In 2012 the Booth Kelly Mill site was the focus of a two-term architecture studio through the University of Oregon’s Sustainable City Year Program (SCYP). Students were asked to turn the parcel into a project that would provide living-wage jobs and restore the environment of what used to be a thriving lumber mill.

The SCYP, a program of the UO’s Sustainable Cities Initiative, partnered with the City of Springfield to engage students in dozens of courses that directly benefit Springfield and the cause of sustainable and healthy communities. This particular project, on the former Booth-Kelly Lumber Company site, may be the most challenging of them all. The land was donated to the City of Springfield in 1985 and consists of several old industrial structures, a Union-Pacific railroad spur, and a partially hand-dug millrace and millpond. The City currently leases 200,000 square feet of large industrial space, but hopes to reinvigorate the site for the next twenty-five years and beyond. The site’s location near downtown Springfield raises the stakes on its transformation, as any improvement of the Booth-Kelly property will have an impact on Springfield’s planned downtown revitalization.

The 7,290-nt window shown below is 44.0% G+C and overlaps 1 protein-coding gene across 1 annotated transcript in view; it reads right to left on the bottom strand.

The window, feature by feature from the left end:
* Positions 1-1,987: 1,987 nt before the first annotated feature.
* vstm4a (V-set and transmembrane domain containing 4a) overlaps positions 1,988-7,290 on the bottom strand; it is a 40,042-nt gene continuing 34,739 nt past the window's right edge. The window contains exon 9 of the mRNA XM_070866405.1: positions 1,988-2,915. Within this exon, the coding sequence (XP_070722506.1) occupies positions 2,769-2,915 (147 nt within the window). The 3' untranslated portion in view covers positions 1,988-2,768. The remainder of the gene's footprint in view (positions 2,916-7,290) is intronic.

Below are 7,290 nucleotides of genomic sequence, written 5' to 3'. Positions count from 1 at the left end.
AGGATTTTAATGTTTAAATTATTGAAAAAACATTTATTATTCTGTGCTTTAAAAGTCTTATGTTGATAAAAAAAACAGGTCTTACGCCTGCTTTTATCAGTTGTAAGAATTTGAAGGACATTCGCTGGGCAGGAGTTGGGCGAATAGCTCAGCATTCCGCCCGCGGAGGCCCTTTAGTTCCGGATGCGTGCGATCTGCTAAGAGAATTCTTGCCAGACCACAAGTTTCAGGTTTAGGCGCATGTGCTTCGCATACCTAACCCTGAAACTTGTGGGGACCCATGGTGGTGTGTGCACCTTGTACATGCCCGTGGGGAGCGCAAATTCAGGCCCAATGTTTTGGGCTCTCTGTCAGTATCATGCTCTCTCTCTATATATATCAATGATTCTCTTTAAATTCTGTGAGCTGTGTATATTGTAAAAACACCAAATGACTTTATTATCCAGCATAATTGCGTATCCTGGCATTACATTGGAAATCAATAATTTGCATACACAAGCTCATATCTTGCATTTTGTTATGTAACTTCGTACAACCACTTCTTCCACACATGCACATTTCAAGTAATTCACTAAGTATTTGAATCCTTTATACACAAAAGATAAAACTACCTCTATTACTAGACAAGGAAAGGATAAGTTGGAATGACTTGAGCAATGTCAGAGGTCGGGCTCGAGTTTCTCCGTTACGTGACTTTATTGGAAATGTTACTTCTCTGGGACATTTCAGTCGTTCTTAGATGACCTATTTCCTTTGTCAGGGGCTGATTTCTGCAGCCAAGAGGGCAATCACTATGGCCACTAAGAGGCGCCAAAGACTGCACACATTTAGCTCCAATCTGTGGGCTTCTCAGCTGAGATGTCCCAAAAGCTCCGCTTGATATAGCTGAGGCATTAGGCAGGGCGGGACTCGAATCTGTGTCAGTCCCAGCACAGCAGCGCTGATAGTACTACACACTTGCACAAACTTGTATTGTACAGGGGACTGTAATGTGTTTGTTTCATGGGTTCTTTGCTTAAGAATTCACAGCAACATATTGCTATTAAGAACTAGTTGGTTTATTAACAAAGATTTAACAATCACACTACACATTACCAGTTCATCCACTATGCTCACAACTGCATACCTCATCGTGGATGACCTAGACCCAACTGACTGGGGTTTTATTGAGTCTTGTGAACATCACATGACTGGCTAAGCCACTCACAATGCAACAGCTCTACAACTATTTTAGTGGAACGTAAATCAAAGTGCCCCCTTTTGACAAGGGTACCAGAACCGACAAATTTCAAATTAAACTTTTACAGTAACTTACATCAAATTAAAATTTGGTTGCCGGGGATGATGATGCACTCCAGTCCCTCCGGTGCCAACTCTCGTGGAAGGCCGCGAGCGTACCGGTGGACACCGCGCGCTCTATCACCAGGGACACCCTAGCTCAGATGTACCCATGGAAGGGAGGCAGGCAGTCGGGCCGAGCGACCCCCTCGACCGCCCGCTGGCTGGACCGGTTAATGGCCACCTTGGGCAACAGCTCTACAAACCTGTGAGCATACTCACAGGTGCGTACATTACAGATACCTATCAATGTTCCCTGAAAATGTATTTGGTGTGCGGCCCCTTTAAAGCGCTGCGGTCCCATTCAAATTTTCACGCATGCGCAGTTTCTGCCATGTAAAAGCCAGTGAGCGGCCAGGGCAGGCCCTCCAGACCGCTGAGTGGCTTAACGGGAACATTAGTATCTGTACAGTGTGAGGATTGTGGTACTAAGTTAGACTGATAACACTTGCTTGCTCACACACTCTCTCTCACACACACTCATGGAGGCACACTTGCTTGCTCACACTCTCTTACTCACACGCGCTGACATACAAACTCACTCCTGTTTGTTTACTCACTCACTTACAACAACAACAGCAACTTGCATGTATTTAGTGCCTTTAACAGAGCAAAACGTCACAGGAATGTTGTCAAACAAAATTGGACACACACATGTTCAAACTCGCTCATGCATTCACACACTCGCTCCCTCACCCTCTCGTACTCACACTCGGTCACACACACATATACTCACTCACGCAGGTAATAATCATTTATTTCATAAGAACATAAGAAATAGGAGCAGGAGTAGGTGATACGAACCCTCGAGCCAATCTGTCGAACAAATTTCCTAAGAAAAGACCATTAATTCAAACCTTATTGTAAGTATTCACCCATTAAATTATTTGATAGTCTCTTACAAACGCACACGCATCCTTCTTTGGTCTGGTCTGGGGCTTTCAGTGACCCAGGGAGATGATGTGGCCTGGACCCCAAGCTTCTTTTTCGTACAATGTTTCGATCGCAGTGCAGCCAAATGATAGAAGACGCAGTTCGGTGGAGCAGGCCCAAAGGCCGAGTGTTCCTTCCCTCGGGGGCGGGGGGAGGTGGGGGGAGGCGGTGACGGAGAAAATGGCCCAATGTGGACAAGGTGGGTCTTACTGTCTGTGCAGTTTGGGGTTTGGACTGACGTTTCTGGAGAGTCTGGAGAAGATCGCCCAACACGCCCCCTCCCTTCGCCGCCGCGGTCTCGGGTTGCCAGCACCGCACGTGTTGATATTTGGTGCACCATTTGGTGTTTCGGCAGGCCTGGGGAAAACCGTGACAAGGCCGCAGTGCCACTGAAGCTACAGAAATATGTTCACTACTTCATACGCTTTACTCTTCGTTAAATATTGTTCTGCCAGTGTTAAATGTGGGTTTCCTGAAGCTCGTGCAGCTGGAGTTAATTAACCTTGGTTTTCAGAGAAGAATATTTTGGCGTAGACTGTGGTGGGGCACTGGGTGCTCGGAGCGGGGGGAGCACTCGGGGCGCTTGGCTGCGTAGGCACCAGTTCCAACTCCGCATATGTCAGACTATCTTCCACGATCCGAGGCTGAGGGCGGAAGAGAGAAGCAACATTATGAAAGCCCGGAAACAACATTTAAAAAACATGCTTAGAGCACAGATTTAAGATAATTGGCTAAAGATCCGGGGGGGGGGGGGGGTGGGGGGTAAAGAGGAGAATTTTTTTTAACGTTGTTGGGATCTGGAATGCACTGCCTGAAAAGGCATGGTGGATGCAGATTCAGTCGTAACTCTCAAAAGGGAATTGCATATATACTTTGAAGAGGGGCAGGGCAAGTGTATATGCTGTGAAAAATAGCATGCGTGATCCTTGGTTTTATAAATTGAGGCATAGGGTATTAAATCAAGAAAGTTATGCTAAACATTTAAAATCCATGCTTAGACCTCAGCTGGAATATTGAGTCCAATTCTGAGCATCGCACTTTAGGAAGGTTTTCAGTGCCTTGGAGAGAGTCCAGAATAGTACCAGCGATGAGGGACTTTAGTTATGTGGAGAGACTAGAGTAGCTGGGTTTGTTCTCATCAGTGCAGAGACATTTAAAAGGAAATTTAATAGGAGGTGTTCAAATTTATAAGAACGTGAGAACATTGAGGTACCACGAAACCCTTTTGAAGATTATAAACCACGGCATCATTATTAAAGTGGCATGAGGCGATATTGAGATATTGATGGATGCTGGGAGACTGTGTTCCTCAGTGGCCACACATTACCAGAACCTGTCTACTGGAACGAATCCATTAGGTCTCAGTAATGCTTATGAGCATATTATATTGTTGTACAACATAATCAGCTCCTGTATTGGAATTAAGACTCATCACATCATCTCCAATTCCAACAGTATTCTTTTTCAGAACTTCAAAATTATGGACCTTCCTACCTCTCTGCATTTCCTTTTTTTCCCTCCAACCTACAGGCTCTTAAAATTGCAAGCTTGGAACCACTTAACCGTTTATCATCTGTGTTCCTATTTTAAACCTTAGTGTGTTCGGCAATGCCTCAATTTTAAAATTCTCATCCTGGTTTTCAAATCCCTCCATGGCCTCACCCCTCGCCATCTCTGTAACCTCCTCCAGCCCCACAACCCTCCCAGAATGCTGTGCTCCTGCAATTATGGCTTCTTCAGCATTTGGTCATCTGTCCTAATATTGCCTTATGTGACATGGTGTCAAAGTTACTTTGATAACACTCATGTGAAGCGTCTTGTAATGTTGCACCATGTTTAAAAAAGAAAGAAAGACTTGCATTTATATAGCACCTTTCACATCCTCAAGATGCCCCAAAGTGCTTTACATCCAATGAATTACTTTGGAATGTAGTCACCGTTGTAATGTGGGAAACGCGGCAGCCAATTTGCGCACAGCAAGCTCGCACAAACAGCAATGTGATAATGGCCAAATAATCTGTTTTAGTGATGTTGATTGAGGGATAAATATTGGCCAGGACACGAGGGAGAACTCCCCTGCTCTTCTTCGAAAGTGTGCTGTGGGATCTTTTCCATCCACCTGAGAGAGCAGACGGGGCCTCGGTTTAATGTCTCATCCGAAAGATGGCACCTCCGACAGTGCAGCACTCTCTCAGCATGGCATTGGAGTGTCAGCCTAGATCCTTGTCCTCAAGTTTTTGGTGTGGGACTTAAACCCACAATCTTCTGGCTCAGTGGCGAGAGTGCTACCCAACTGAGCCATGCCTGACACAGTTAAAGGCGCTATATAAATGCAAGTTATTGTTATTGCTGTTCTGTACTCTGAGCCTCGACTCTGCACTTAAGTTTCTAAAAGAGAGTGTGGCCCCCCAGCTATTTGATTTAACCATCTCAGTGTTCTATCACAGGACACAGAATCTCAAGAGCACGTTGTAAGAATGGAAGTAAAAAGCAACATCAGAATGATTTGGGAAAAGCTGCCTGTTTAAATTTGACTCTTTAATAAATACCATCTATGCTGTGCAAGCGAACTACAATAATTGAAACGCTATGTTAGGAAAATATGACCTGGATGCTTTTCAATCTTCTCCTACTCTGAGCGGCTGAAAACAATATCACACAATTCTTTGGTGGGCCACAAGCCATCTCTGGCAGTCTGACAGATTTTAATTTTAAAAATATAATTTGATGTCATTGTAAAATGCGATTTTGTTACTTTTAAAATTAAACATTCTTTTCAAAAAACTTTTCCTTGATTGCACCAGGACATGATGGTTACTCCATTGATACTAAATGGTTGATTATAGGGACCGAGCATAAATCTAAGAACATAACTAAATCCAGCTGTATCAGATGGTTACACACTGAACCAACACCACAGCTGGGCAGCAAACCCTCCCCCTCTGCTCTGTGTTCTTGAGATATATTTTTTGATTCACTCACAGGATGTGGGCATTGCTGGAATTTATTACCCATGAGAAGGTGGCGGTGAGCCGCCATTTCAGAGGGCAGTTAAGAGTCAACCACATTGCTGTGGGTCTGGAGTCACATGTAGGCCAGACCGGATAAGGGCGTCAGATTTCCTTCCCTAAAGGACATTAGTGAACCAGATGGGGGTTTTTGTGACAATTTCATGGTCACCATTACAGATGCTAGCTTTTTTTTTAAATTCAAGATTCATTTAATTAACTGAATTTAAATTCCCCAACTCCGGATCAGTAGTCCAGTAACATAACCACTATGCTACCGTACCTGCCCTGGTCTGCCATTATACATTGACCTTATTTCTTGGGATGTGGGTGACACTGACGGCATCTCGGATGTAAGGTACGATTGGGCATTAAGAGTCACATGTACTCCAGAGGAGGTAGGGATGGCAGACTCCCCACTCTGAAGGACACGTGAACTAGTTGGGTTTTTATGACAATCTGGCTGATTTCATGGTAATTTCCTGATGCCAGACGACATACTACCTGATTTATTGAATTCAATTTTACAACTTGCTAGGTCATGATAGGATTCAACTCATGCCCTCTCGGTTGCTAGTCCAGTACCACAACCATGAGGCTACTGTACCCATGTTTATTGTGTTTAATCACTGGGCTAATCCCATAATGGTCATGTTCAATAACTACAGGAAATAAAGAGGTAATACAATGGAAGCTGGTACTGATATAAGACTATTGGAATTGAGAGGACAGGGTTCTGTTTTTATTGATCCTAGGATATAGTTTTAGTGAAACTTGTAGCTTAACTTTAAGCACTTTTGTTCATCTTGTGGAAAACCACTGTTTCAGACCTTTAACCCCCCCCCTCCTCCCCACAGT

After two terms of refining their ideas for the site, the final presentations in June impressed City staff. Students proposed a variety of options for the site, including a youth center, meeting space, retail, light industrial space, and workshops for craftspeople.

Links to additional information:

UO Article (excerpted above)

Winter 2012 Project Compilation

Graduate student Jan Pecenka’s vision for the site is the Food Canopy Cooperative, sited along the millrace.

Graduate architecture student Courtney Skoog transforms an old crane shed into a transparent event space that embraces the history of the building.